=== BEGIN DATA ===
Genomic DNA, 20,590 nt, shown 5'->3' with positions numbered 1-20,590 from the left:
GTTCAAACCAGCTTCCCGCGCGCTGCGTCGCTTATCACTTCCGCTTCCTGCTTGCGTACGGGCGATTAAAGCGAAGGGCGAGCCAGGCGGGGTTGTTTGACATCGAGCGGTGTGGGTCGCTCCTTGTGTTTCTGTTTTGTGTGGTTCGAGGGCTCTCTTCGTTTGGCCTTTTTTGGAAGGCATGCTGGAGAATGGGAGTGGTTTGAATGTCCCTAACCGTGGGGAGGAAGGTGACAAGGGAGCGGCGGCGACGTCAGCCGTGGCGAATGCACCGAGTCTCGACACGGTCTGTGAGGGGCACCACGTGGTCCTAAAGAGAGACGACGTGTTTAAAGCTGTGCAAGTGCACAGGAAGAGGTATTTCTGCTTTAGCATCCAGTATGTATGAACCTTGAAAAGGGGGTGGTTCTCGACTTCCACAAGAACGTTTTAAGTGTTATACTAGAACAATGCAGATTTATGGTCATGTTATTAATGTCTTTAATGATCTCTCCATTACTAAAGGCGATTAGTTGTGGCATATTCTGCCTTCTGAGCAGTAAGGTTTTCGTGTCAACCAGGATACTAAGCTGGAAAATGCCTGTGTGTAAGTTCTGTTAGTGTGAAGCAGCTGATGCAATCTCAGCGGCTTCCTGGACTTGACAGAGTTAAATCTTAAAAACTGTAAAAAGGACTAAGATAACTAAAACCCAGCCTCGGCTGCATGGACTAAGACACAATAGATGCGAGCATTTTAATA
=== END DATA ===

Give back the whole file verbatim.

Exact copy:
Genomic DNA, 20,590 nt, shown 5'->3' with positions numbered 1-20,590 from the left:
GTTCAAACCAGCTTCCCGCGCGCTGCGTCGCTTATCACTTCCGCTTCCTGCTTGCGTACGGGCGATTAAAGCGAAGGGCGAGCCAGGCGGGGTTGTTTGACATCGAGCGGTGTGGGTCGCTCCTTGTGTTTCTGTTTTGTGTGGTTCGAGGGCTCTCTTCGTTTGGCCTTTTTTGGAAGGCATGCTGGAGAATGGGAGTGGTTTGAATGTCCCTAACCGTGGGGAGGAAGGTGACAAGGGAGCGGCGGCGACGTCAGCCGTGGCGAATGCACCGAGTCTCGACACGGTCTGTGAGGGGCACCACGTGGTCCTAAAGAGAGACGACGTGTTTAAAGCTGTGCAAGTGCACAGGAAGAGGTATTTCTGCTTTAGCATCCAGTATGTATGAACCTTGAAAAGGGGGTGGTTCTCGACTTCCACAAGAACGTTTTAAGTGTTATACTAGAACAATGCAGATTTATGGTCATGTTATTAATGTCTTTAATGATCTCTCCATTACTAAAGGCGATTAGTTGTGGCATATTCTGCCTTCTGAGCAGTAAGGTTTTCGTGTCAACCAGGATACTAAGCTGGAAAATGCCTGTGTGTAAGTTCTGTTAGTGTGAAGCAGCTGATGCAATCTCAGCGGCTTCCTGGACTTGACAGAGTTAAATCTTAAAAACTGTAAAAAGGACTAAGATAACTAAAACCCAGCCTCGGCTGCATGGACTAAGACACAATAGATGCGAGCATTTTAATA